Pharmacoeconomics of the Myeloid Growth Factors
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- Hirsch, B.R. & Lyman, G.H. PharmacoEconomics (2012) 30: 497. doi:10.2165/11590130-000000000-00000
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The pharmacoeconomics of the myeloid growth factors (MGFs) is an important topic that has received substantial attention in recent years. The use of the MGFs as primary prophylaxis to prevent febrile neutropenia (FN) has grown considerably over the past decade and professional guidelines regarding their use have broadened the settings in which these agents are indicated. Recent data also suggest a potential role for them in reducing infection-related and all-cause mortality. The cost and effectiveness of these agents will continue to gain visibility as companies pursue approval for bio-similar agents in the US, similar to their recent approval in Europe.
The objective of this paper is to review the available pharmaco-economic literature on the MGFs, which is particularly timely in light of the recent passage of healthcare reform and the increasing focus on cost control. The cost of treating cancer in the US is rising faster than the already rapid increase in overall medical expenditure. The clinical utility and cost effectiveness of supportive care measures in oncology must therefore be weighed carefully. This review focuses on the use of different formulations of MGFs for primary and secondary prophylaxis of chemotherapy-induced neutropenia.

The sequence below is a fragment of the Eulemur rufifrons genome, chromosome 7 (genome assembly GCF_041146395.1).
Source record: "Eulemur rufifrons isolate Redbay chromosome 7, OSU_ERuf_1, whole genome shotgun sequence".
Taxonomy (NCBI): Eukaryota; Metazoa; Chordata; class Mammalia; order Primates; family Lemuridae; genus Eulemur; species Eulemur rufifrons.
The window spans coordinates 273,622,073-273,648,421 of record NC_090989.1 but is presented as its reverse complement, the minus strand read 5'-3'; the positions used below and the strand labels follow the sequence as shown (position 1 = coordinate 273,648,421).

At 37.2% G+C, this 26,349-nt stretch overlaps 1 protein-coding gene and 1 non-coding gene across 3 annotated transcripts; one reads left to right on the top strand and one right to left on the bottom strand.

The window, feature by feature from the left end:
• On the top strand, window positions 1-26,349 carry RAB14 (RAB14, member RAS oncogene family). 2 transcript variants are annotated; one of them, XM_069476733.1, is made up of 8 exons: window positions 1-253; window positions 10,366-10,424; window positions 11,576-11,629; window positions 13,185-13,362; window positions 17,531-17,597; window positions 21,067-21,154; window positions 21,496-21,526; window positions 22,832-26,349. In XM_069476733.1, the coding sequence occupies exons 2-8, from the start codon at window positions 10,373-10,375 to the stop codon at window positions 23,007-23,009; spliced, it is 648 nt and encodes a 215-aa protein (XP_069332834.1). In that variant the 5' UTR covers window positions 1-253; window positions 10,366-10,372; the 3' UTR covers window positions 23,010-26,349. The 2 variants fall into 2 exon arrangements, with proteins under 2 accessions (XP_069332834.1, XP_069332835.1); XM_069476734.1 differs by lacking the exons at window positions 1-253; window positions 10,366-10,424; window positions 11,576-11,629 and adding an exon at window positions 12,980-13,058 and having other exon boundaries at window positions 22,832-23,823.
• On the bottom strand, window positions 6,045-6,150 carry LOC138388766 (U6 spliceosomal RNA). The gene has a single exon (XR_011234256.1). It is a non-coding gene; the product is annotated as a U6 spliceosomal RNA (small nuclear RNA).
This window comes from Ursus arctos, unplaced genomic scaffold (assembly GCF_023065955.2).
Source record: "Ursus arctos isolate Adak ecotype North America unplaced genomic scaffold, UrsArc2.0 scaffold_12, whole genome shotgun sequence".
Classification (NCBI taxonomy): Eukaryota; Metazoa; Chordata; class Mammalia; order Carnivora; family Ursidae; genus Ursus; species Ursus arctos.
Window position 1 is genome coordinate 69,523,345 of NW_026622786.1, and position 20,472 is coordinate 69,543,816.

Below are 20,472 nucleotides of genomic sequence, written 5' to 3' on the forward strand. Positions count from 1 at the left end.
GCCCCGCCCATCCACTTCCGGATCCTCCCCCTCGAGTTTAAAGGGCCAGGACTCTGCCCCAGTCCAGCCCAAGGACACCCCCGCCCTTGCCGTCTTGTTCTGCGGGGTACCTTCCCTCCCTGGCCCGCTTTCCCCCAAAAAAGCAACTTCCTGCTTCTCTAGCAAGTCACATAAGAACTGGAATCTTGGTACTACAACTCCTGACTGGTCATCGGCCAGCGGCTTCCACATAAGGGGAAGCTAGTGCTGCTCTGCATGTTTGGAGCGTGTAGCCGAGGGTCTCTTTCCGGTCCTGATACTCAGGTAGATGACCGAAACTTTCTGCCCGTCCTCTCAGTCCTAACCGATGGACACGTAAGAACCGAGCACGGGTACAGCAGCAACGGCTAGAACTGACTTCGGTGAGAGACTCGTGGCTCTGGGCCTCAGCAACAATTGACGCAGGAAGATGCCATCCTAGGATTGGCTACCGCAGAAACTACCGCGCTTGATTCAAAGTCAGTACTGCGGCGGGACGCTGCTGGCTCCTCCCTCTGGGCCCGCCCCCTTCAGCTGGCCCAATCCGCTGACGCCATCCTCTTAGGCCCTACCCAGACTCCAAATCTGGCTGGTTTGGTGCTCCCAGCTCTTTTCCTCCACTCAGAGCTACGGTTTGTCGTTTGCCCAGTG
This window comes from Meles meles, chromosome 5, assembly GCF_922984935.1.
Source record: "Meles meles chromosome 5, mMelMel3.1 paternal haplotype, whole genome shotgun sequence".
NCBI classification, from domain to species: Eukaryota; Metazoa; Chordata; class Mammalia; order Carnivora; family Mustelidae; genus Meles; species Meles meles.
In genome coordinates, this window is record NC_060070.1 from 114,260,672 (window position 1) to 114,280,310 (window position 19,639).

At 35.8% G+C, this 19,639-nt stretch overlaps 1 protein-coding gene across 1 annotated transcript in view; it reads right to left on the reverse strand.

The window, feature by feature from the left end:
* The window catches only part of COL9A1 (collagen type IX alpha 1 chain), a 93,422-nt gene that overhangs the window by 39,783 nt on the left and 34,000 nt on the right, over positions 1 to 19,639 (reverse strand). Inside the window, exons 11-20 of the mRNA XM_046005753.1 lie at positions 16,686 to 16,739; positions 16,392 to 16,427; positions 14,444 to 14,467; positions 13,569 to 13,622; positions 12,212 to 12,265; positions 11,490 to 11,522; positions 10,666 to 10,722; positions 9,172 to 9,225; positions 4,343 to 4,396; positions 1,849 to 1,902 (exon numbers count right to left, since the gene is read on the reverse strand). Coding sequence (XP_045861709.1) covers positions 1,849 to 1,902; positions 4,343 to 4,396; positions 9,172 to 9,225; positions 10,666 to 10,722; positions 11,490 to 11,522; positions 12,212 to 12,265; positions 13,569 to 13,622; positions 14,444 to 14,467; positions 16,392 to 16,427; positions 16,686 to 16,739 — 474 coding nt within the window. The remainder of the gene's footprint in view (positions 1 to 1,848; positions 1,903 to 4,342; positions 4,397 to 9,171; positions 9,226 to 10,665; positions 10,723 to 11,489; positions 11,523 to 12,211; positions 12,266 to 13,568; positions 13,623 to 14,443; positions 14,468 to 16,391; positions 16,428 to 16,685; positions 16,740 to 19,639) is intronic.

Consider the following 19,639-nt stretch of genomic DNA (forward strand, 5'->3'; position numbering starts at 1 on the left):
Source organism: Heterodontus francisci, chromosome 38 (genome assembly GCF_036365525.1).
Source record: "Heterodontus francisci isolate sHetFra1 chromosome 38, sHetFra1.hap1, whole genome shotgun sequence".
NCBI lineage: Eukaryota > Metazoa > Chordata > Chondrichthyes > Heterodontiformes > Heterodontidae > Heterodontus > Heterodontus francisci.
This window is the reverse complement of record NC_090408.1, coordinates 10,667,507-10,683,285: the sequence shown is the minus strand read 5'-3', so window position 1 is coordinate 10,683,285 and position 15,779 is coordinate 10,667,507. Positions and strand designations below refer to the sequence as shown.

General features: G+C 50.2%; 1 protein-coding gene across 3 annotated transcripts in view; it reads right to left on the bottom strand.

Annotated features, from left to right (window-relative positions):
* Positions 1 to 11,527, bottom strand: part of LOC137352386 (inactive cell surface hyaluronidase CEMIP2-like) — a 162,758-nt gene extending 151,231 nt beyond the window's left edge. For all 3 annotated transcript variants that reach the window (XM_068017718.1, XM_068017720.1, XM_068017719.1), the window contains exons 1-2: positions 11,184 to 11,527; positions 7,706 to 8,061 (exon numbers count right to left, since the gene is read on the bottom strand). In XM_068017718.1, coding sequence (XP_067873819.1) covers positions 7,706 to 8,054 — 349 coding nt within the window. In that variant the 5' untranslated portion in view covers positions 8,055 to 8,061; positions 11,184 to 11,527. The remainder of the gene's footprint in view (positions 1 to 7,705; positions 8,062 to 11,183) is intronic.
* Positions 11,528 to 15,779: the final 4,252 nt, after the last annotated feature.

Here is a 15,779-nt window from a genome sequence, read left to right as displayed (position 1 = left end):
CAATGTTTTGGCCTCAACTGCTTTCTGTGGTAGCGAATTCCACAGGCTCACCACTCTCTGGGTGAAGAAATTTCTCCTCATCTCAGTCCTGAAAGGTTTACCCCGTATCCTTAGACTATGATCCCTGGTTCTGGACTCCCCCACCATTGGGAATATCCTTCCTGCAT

A MEDLINE search was performed to find studies that became available since the prior review of this topic was published in Pharmacoeconomics in 2003.
Acceptable cost-minimization estimates for primary prophylaxis with the MGFs in patients receiving cancer chemotherapy have been provided by several studies in the US. Of the commonly used agents in the US, pegfilgrastim appears to be superior to the currently recommended dose and schedule of filgrastim in terms of cost minimization, and primary prophylaxis appears to be less costly than secondary prophylaxis. However, the cost benefits of primary prophylaxis in Europe are not as pronounced as in the US, due to the lower costs of medical care. Data continue to emerge suggesting a decreased risk of early mortality from averted infections as well as the possibility of a disease-specific mortality benefit through maintaining the relative dose intensity of chemotherapy with MGF support.
This evidence will prove valuable in assessing the overall cost effectiveness and cost utility of the MGFs in patients receiving cancer chemotherapy.